Tennis and Old Age
July 28, 2006
Richard J. Garfunkel
It was decently hot here yesterday. We played tennis Saturday, and I was asked to fill-in in a 50+ year-old tennis match representing Armonk Tennis on Sunday. It went off at 12:45 pm, so it was quite warm. It probably was over 100 on the court. I had never played with my partner before, but I heard he was decently good and demanding. Ironically the starter, one Esta Sands, who is a client of mine and I know her personally for years, recommended me to play. It seems that someone was unavailable, and she knows I play a strong game, but I rarely play in tournaments or team, inter-club events. I just never think about doing it and would rather play earlier in the morning and relax in the afternoon by the pool. Mike Ansbro (Beaver), of MV fame, wanted to play in that slot, but Esta told me that my partner, Bob Bernstein did not want him. She said that if Mike asked me, I should tell him that I was asked early in the morning to fill-in. Meanwhile he never asked.
But, be that as it may, we faced two decent players from the NYAC and the match proceeded. We got behind early 1-2, and eventually even it up at 3-3, were down 4-5 and tied it, and than won 7-5. I was quite happy. The rules in these matches call for a 10-point tie-breaker if both sets are split. Well my partner was not happy with my style of play, but I was. I don't like to force the play at the net because, a lot of players at this level lob constantly, so I play back on return of serve to my partner and do not rush to the net after my serve or after my return of serve. My forehand and serve are usually strong enough to set my partner up at the net, if he is quick enough. Well he was steady but his shots were soft, his serve was accurate but, with medium pace and frankly he won few points. But he rallied well. The problem was that he was volleying but not getting the put away shot.
The second set opened up badly. I lost my serve because of little support from him and before I turned around it was 1-4 and then 2-5. My partner was wilting a bit, but I am usually much stronger after I catch my breath from the first set. I'm always a bit winded over the first 8 or 10 games. He said to me that maybe we should take it easy, sort of concede the 2nd set, and concentrate on the 10-point tiebreaker. He obviously didn't know my style. I said that I usually take each game as they come. We rally to 5-5, lose the next game and go to 5-6. On my serve I get in two aces, and even up the games to 6-6. We go into the tiebreaker. We win the first point, I serve and win the next two, and we go up 3-0, then 4-0 and 4-2 as my partner loses two points, but we rally and I serve again and eventually we win the set 7-2 in the tie-breaker. It was an aggressive two-hour effort in the midday sun, which only mad dogs and Englishmen, as the late Noel Coward, would have warbled, “go out in!”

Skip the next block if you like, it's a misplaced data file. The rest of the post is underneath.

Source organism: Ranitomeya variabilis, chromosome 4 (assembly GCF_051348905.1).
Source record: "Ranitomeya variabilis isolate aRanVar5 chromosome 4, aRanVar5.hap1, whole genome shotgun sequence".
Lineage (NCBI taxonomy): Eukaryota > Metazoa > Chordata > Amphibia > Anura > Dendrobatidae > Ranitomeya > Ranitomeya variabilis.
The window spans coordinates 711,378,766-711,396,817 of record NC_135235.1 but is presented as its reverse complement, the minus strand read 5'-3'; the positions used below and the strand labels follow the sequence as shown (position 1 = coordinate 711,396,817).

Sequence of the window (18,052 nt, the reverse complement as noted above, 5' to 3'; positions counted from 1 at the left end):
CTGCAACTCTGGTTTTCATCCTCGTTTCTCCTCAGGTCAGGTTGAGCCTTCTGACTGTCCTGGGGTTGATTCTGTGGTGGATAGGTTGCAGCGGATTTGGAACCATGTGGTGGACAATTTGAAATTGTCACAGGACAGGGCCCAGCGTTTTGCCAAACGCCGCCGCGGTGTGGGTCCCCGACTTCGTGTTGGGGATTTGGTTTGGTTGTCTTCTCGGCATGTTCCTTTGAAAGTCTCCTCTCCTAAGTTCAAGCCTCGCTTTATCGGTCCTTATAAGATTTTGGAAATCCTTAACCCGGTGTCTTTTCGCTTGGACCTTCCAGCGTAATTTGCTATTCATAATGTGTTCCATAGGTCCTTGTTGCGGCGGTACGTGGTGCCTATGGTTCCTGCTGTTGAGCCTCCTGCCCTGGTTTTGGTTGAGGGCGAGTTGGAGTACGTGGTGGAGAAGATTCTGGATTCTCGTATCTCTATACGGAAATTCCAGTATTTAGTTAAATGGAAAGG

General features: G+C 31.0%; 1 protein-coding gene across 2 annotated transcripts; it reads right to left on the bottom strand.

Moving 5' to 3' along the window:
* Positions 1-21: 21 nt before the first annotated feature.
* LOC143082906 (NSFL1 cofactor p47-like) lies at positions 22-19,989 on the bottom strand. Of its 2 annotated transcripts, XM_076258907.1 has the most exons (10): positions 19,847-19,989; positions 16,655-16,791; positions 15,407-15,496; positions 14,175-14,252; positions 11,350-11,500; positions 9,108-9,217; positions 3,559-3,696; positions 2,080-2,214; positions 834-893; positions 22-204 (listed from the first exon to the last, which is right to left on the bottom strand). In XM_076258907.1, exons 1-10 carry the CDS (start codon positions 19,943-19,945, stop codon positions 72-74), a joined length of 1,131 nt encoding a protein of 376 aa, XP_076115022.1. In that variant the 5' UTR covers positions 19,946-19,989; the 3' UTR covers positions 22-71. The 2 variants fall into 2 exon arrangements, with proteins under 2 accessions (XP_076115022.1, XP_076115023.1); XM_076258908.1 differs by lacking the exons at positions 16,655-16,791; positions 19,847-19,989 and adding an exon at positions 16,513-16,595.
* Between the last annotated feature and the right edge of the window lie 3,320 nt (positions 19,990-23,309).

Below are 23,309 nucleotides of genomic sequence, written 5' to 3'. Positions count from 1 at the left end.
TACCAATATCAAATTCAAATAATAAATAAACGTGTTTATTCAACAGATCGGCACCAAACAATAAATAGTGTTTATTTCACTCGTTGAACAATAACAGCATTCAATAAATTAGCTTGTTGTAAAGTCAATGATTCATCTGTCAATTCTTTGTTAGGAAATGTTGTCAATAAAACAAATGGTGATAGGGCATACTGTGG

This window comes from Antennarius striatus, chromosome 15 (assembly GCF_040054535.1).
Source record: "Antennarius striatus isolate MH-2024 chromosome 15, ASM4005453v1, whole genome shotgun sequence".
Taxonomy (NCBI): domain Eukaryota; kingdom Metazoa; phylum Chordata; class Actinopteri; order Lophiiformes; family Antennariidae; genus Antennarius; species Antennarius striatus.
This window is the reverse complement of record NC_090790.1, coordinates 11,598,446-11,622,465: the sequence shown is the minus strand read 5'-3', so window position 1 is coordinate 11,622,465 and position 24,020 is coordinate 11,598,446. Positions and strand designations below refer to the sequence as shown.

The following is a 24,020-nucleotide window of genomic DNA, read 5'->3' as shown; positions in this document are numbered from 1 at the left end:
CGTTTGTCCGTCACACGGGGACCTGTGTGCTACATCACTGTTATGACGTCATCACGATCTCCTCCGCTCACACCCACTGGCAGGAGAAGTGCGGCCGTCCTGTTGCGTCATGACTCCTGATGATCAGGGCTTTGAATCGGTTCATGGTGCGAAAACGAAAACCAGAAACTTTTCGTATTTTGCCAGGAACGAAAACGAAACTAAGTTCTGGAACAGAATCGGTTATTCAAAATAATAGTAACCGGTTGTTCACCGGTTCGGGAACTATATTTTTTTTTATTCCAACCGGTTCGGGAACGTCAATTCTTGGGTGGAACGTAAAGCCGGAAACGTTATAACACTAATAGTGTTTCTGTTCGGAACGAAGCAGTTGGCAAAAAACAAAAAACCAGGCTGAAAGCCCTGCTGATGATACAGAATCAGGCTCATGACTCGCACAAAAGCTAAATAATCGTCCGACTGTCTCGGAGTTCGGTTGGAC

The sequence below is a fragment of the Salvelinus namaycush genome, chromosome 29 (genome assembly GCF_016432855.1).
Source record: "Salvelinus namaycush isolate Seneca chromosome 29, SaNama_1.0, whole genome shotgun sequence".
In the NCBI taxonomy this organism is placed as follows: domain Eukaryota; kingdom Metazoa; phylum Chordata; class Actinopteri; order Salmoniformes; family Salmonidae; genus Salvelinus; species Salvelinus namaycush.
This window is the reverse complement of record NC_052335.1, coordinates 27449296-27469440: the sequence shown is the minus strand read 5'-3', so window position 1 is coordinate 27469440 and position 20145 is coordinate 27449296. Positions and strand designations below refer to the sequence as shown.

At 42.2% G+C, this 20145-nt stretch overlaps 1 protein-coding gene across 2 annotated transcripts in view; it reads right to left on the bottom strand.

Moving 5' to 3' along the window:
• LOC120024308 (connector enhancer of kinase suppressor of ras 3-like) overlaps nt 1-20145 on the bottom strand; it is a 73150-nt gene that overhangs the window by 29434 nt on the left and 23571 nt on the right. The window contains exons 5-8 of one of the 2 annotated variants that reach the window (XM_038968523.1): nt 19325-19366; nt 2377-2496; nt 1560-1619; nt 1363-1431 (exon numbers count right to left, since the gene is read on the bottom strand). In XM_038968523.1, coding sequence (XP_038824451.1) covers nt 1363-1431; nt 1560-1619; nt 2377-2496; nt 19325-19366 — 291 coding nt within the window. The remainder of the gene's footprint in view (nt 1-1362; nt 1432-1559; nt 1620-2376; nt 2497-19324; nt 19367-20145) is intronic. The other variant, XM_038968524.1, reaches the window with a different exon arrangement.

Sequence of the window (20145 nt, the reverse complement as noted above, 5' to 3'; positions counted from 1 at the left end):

Linda and a number of others were there to cheer us on. She asked me in the middle of the set whether I wanted a soda and I said “bring it on!” My partner said (Princeton, Class of 1970) “drinking caffeinated soda served to dehydrate one as opposed to drinking water!” I said, “I could care less!” But that drink helped immensely. Problem was that the water in the jugs had gotten as warm as camel p-ss. Meanwhile I made only a few mistakes, no unforced errors, just some bad shot selection for one reason or another. I was never beaten on my return of serve, but kept the ball in play with very strong low forehands, some flat and hard and some with a lot of topspin. Ironically our club had already one the match. If we had lost the second set, there would have probably not been any tiebreaker. The guys form the NYAC knew some of my old wrestling colleagues from the distant past and we parted as gentleman. The next stop was the pool. Boy did I need that!